In opening the Tongan parliament in 1937, the queen declaimed that “There is not in the world a little Kingdom like Tonga, peaceful, contented and happy.” That wasn’t true then, and it certainly isn’t true these days either. Tonga is one of the only remaining monarchies in the world—still controlled by the king and nobility—and it is not without significant problems. Nevertheless, there is much instructive and compelling material in Elizabeth Wood-Ellem’s biography.

            The author draws not only from official resources and oral accounts but from her own intimate knowledge of Tongan society, where she grew up and lived for many years. There are few studies that are better on the complexities of marriage, the role of rank and status, and the intricate kinship relations among the aristocratic families of the kingdom. That the queen maneuvered these intricacies is a wonder, and the details carry the narrative of the biography.

Of necessity, perhaps, Wood-Ellem tells the by now tiresome story of Queen Salote as she attended the coronation of Queen Elizabeth II in 1953. If you have been to Tonga, you’ve heard the story many times: It rained and the Tongan Queen didn’t raise the roof of her carriage; she got wet but preserved her “natural dignity.” That incident made the international news.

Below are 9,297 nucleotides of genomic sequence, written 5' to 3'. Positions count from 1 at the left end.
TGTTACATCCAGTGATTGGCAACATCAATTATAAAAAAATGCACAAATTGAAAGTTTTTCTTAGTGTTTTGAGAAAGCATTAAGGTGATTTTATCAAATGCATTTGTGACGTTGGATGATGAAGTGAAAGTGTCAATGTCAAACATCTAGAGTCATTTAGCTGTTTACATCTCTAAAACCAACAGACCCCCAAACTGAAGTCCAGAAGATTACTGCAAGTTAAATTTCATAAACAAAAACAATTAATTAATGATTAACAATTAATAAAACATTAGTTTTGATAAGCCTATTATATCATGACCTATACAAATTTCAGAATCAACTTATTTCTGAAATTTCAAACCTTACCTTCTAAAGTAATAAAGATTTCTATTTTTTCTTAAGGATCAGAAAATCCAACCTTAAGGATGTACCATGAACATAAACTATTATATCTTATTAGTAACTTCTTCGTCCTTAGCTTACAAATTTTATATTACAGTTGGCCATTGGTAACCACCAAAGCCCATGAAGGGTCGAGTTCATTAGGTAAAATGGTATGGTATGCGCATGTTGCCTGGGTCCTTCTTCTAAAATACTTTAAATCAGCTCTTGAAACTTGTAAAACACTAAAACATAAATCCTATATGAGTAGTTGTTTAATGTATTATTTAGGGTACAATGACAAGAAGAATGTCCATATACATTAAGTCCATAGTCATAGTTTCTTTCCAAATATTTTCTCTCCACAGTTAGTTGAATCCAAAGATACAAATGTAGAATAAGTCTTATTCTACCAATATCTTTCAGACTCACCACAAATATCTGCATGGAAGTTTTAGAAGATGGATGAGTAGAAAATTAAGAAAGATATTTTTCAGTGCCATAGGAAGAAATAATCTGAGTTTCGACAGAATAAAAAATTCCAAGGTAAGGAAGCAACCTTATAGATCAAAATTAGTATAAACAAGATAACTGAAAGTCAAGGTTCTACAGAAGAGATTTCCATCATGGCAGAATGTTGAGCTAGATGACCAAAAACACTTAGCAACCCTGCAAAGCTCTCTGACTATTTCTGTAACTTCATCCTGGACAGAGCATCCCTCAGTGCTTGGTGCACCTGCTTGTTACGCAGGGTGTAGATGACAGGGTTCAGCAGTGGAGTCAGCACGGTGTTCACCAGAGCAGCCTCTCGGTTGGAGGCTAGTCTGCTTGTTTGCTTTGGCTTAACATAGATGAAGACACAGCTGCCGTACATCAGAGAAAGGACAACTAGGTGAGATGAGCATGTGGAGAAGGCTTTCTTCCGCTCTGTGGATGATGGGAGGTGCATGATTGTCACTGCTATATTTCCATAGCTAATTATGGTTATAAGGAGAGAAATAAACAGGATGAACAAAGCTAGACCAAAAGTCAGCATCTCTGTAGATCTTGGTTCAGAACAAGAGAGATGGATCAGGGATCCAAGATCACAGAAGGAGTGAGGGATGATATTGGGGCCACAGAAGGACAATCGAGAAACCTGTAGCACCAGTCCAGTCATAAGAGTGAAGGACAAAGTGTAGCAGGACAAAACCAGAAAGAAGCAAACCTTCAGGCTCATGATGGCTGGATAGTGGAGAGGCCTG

In the end, it is not anecdotes of this kind that lead to an interest in Salote. Politics and the complicated social structure of the kingdom are related as they intertwine the life and reign of the queen, which ended in 1965. The interplay of religion—the queen was a fervent Christian and the kingdom still is—and gender play throughout the pages of the book.